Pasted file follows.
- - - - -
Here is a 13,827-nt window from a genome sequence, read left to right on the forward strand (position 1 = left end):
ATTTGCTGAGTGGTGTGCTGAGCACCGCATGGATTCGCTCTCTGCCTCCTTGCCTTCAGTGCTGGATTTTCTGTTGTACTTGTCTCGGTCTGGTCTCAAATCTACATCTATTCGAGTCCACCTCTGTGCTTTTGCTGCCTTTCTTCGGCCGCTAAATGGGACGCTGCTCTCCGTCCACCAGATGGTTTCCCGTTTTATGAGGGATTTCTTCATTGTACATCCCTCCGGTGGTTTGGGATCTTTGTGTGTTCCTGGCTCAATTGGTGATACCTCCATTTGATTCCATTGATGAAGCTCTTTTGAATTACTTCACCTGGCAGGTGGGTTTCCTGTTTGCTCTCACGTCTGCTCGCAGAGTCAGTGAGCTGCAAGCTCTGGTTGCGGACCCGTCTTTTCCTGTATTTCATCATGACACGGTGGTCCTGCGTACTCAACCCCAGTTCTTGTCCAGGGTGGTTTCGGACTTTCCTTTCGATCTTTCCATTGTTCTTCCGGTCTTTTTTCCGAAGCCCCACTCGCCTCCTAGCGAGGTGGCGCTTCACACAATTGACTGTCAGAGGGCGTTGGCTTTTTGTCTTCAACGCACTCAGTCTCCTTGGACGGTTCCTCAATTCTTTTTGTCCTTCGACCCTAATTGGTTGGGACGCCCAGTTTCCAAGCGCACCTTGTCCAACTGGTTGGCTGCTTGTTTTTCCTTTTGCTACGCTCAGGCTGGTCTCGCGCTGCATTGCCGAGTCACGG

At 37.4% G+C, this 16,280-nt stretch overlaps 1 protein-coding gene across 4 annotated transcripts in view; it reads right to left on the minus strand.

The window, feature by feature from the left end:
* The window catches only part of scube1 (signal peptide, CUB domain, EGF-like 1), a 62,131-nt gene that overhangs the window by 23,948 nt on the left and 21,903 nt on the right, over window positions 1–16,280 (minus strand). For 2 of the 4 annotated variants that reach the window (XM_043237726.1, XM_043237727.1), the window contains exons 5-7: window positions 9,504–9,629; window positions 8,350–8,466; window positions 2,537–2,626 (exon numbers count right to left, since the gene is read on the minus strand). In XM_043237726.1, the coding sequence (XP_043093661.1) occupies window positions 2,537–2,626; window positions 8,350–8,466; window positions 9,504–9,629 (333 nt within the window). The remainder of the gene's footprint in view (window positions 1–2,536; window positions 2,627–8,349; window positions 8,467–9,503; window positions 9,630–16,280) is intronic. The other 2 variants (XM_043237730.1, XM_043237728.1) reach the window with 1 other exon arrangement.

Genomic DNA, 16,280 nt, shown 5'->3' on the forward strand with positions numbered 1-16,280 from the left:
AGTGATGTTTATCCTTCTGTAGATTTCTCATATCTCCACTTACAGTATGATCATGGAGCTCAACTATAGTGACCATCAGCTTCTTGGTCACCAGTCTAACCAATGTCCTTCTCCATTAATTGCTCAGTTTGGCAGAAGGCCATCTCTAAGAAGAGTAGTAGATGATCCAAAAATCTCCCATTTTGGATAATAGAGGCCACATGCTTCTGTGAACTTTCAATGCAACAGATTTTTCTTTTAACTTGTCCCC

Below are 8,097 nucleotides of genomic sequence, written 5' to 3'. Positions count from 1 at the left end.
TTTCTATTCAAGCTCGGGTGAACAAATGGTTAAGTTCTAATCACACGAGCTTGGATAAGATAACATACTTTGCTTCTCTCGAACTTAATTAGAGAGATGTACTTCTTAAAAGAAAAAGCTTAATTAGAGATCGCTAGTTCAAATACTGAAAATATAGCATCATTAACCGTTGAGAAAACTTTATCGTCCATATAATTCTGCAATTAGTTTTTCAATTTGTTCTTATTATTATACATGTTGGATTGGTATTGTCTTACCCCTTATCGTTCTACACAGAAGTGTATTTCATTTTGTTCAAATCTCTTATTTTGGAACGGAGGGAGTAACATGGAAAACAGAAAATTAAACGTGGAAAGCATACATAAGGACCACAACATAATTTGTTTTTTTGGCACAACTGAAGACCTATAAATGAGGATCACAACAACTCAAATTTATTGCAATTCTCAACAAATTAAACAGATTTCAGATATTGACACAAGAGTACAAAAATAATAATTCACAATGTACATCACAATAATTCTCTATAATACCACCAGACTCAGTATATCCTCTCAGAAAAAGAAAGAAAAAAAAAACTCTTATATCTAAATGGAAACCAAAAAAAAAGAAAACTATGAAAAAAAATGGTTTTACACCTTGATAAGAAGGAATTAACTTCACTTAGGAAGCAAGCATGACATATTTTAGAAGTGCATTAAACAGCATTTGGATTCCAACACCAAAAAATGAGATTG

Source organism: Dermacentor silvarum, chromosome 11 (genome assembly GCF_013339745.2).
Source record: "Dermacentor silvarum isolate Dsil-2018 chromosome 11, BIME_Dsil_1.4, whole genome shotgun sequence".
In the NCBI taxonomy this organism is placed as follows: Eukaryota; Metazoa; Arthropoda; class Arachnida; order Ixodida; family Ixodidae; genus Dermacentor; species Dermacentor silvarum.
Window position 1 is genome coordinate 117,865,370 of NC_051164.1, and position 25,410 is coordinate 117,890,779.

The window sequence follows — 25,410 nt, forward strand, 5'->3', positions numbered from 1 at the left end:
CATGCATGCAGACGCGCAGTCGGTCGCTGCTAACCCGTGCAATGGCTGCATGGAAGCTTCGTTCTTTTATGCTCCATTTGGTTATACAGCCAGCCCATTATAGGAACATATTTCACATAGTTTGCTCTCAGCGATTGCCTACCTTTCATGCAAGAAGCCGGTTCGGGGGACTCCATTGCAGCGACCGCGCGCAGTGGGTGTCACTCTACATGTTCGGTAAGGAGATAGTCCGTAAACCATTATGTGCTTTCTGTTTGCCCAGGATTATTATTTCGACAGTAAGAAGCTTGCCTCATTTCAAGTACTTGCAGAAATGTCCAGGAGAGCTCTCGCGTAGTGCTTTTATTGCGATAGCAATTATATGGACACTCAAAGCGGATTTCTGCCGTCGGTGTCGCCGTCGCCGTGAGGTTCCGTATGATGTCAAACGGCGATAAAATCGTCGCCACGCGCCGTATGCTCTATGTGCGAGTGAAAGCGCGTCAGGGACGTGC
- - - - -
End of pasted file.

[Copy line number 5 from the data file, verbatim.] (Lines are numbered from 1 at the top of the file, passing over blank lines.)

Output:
* The window catches only part of scube1 (signal peptide, CUB domain, EGF-like 1), a 62,131-nt gene that overhangs the window by 23,948 nt on the left and 21,903 nt on the right, over window positions 1–16,280 (minus strand). For 2 of the 4 annotated variants that reach the window (XM_043237726.1, XM_043237727.1), the window contains exons 5-7: window positions 9,504–9,629; window positions 8,350–8,466; window positions 2,537–2,626 (exon numbers count right to left, since the gene is read on the minus strand). In XM_043237726.1, the coding sequence (XP_043093661.1) occupies window positions 2,537–2,626; window positions 8,350–8,466; window positions 9,504–9,629 (333 nt within the window). The remainder of the gene's footprint in view (window positions 1–2,536; window positions 2,627–8,349; window positions 8,467–9,503; window positions 9,630–16,280) is intronic. The other 2 variants (XM_043237730.1, XM_043237728.1) reach the window with 1 other exon arrangement.